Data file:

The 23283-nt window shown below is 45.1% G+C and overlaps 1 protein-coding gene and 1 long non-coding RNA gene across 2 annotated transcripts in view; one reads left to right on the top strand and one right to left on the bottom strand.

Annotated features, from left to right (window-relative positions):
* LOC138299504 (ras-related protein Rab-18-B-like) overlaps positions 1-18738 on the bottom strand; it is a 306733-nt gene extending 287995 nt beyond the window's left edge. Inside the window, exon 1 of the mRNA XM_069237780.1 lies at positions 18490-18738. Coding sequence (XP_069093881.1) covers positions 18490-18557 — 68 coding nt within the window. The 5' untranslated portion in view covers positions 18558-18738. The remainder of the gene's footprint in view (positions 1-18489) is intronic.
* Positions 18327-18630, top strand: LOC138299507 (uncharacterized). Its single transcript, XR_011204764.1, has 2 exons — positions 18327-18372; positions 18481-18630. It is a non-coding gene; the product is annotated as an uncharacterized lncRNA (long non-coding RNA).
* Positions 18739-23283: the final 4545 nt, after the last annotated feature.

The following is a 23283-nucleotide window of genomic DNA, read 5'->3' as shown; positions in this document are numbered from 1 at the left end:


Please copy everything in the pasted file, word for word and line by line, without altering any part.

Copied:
The 23283-nt window shown below is 45.1% G+C and overlaps 1 protein-coding gene and 1 long non-coding RNA gene across 2 annotated transcripts in view; one reads left to right on the top strand and one right to left on the bottom strand.

Annotated features, from left to right (window-relative positions):
* LOC138299504 (ras-related protein Rab-18-B-like) overlaps positions 1-18738 on the bottom strand; it is a 306733-nt gene extending 287995 nt beyond the window's left edge. Inside the window, exon 1 of the mRNA XM_069237780.1 lies at positions 18490-18738. Coding sequence (XP_069093881.1) covers positions 18490-18557 — 68 coding nt within the window. The 5' untranslated portion in view covers positions 18558-18738. The remainder of the gene's footprint in view (positions 1-18489) is intronic.
* Positions 18327-18630, top strand: LOC138299507 (uncharacterized). Its single transcript, XR_011204764.1, has 2 exons — positions 18327-18372; positions 18481-18630. It is a non-coding gene; the product is annotated as an uncharacterized lncRNA (long non-coding RNA).
* Positions 18739-23283: the final 4545 nt, after the last annotated feature.

The following is a 23283-nucleotide window of genomic DNA, read 5'->3' as shown; positions in this document are numbered from 1 at the left end: